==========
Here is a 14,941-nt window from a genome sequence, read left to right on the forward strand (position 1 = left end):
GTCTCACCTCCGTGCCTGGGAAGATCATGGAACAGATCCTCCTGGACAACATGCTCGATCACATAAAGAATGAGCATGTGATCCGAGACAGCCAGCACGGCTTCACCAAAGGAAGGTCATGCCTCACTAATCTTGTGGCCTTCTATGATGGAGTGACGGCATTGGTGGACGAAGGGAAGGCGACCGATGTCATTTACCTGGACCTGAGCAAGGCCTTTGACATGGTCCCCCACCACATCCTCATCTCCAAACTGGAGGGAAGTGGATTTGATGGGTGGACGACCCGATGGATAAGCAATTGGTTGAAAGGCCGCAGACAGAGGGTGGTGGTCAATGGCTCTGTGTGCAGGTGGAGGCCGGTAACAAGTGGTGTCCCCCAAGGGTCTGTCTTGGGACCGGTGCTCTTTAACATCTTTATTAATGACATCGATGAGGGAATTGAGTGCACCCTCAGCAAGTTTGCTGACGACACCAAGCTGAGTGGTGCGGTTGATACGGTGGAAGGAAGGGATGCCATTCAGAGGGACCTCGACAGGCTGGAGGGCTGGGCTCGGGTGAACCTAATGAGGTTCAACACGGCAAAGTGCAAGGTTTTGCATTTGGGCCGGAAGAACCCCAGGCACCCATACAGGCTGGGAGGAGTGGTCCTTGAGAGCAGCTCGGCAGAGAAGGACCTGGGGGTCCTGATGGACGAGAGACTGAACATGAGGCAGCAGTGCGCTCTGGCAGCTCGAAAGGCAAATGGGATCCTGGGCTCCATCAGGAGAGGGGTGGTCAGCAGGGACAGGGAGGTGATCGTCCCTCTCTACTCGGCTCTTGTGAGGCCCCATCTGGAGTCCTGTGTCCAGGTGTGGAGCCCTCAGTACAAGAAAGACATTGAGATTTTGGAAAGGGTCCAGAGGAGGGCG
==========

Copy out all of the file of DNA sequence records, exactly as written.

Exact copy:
Here is a 14,941-nt window from a genome sequence, read left to right on the forward strand (position 1 = left end):
GTCTCACCTCCGTGCCTGGGAAGATCATGGAACAGATCCTCCTGGACAACATGCTCGATCACATAAAGAATGAGCATGTGATCCGAGACAGCCAGCACGGCTTCACCAAAGGAAGGTCATGCCTCACTAATCTTGTGGCCTTCTATGATGGAGTGACGGCATTGGTGGACGAAGGGAAGGCGACCGATGTCATTTACCTGGACCTGAGCAAGGCCTTTGACATGGTCCCCCACCACATCCTCATCTCCAAACTGGAGGGAAGTGGATTTGATGGGTGGACGACCCGATGGATAAGCAATTGGTTGAAAGGCCGCAGACAGAGGGTGGTGGTCAATGGCTCTGTGTGCAGGTGGAGGCCGGTAACAAGTGGTGTCCCCCAAGGGTCTGTCTTGGGACCGGTGCTCTTTAACATCTTTATTAATGACATCGATGAGGGAATTGAGTGCACCCTCAGCAAGTTTGCTGACGACACCAAGCTGAGTGGTGCGGTTGATACGGTGGAAGGAAGGGATGCCATTCAGAGGGACCTCGACAGGCTGGAGGGCTGGGCTCGGGTGAACCTAATGAGGTTCAACACGGCAAAGTGCAAGGTTTTGCATTTGGGCCGGAAGAACCCCAGGCACCCATACAGGCTGGGAGGAGTGGTCCTTGAGAGCAGCTCGGCAGAGAAGGACCTGGGGGTCCTGATGGACGAGAGACTGAACATGAGGCAGCAGTGCGCTCTGGCAGCTCGAAAGGCAAATGGGATCCTGGGCTCCATCAGGAGAGGGGTGGTCAGCAGGGACAGGGAGGTGATCGTCCCTCTCTACTCGGCTCTTGTGAGGCCCCATCTGGAGTCCTGTGTCCAGGTGTGGAGCCCTCAGTACAAGAAAGACATTGAGATTTTGGAAAGGGTCCAGAGGAGGGCG